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am I the only one glad EB bought MM?

Discussion in 'Basses [BG]' started by Greg Johnsen, Apr 20, 2006.


  1. Greg Johnsen

    Greg Johnsen

    May 1, 2005
    Hickory NC
    I mean really, think of all the things Ball has done for MusicMan...

    1) Created the Sterling Bass (my favotite MM)

    2) Created the Bongo (my least favorite, but still good nonetheless)

    3) It's still around (MMs that is)

    Ok, 3 reasons, but each of those three are great reasons, look how many people on this board own a sterling and rave about it, or a bongo, and rave about it! Also, you have to admit, the Stingrays are different than they used to be, but they can still effin rock the house!

    Anyone else decided to join me in being glad EB bought MM?

    Greg
     
  2. tplyons

    tplyons

    Apr 6, 2003
    Madison, NJ
    And the QC's better now than it ever was.
     
  3. Kenny Allyn

    Kenny Allyn

    Mar 25, 2006
    Memphis
    Yes but ... strings thru body? and those original pickups ... I actually recommended a new one to someone just today ... but personally I think I'll keep my beatup old 76.
     
  4. bassaussie

    bassaussie

    Oct 6, 2001
    Portugal
    I think most Music Man fans would agree that Ernie Ball has done a great job with the company. I know some people still prefer the earlier instruments, which is a matter of personal taste, but there's no question the EB have continued where the original company left off, and built the name into a industry standard that rivals the biggest names in bass guitars.
     
  5. nad

    nad 60 Cycle Humdinger Commercial User

    Sep 22, 2005
    Not Mars
    The Overlord of Nordstrand Pickups
    Well worth it just for this. Woo!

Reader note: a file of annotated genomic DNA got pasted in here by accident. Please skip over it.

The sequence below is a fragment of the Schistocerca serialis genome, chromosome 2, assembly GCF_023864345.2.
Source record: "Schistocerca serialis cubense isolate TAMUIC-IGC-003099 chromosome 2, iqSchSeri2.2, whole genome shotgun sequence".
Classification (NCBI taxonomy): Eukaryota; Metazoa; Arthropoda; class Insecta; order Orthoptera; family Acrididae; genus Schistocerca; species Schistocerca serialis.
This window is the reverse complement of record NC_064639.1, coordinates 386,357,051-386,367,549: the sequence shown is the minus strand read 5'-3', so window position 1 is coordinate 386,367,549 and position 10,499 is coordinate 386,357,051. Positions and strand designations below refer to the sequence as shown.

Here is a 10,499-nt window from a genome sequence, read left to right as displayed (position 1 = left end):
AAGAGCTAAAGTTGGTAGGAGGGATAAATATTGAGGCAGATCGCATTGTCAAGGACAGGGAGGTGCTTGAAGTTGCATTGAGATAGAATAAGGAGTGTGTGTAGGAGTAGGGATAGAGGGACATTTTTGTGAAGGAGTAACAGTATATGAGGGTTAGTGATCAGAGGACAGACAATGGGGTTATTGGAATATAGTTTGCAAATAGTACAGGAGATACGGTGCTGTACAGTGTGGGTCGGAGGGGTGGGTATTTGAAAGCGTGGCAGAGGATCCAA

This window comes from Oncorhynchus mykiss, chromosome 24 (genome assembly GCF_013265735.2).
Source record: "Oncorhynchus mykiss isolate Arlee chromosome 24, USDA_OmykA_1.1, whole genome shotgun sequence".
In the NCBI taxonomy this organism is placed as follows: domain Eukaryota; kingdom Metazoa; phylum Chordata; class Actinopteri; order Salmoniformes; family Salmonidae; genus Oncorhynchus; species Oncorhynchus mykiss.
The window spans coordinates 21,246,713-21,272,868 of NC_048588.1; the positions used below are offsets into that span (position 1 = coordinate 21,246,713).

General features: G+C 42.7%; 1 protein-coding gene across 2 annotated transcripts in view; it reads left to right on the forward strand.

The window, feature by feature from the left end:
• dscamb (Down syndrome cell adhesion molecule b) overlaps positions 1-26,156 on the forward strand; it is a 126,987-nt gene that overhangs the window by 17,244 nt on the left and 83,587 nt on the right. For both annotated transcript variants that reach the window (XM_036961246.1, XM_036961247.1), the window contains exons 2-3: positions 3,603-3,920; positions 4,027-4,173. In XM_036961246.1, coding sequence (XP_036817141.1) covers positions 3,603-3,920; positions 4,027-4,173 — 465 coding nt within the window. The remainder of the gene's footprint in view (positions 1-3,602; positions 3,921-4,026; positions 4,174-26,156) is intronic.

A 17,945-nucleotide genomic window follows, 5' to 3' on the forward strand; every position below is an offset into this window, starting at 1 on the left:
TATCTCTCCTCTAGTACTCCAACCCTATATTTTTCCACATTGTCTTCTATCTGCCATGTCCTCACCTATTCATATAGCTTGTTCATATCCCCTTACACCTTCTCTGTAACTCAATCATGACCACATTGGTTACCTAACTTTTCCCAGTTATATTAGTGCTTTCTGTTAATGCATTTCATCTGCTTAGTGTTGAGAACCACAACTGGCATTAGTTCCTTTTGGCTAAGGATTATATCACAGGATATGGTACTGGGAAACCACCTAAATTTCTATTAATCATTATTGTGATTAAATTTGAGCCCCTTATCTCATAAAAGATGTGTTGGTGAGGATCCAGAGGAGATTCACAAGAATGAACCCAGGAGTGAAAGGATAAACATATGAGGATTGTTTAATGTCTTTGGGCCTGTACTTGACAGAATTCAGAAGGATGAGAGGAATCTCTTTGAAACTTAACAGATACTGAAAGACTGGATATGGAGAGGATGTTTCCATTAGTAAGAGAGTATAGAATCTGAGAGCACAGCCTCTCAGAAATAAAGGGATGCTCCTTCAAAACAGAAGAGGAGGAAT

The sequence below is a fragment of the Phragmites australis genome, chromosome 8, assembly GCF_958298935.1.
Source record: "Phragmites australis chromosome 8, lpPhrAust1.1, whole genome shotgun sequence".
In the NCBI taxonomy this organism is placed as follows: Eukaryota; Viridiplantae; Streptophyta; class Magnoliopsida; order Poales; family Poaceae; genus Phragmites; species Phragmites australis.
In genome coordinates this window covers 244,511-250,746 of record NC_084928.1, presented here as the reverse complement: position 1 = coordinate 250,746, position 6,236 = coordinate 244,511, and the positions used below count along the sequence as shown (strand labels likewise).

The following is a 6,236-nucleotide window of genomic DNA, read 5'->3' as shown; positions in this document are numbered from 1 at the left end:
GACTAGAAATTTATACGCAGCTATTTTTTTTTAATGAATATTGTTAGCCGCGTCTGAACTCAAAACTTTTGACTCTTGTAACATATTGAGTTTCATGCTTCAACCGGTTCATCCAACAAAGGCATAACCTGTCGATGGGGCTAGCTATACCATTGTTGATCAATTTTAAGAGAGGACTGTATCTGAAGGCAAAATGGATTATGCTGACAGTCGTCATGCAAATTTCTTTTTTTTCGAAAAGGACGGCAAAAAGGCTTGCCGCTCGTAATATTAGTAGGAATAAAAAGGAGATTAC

6. Greg Johnsen

    Greg Johnsen

    May 1, 2005
    Hickory NC
    my thoughts exactly ;)

    Greg
     
  7. Sutton

    Sutton

    Mar 3, 2005
    Plainwell, MI
    The classics are just that. Classics.

    Its hard to imagine a company that can sell enough to compete with Fenders Jazz and P Bass powerhouses. But if you look around. You'll see alot of MM's around, almost as much as you see a standard jazz or P Bass.

    I'm not a fan of the MM sound, but I will say that they are selling like hot cakes, and get huge raves from everyone (cept me) So that alone says they're doing something right.
     
  8. Figjam

    Figjam

    Aug 5, 2003
    Boston, MA
    Musicman basses have gone nowhere but up since EB bought em. Seriously.
     
  9. Planet Boulder

    Planet Boulder Hey, this is a private residence...man

    Nov 10, 2001
    6,482 feet above sea level
    I once had impure thoughts. Oh, and I pluck my ear hair.
    It's been a long time since I played a pre-EB, but I love my EB Stingray, especially after the strings have gotten old on it!
     
  10. todd 4ta

    todd 4ta

    Apr 3, 2003
    Indiana
    ...and don't forget that Ernie Ball added the Stingray 5!

    I love all things Music Man, pre-EB and EB.

    I love Stingrays new or old. I will love them white, black, silver or gold. (think Dr. Seuss)

    After trying all varieties of Music Man basses, I've determined the best for me is a 2-band Stingray (new or old).
     
  11. todd 4ta

    todd 4ta

    Apr 3, 2003
    Indiana
    If you like a Stingray with old strings, try a set of flats (TI Jazz flats or EB flats). It goes against some convention on why many play Stingrays, but it's a great sound.
     
  12. ras1983

    ras1983

    Dec 28, 2004
    Sydney, Australia
    i believe that the post eb stingrays are better overall than the pre eb stingrays. the tone of the EBMMs just sounds better to my ears..

    ofcourse, the bongos are the cream of the crop IMO.

    ***Goes to hug his bongo***
     
  13. bovinehost

    bovinehost Supporting Member

    Dec 5, 2002
    Endorsing Artist: Ernie Ball Music Man/Sterling By Music Man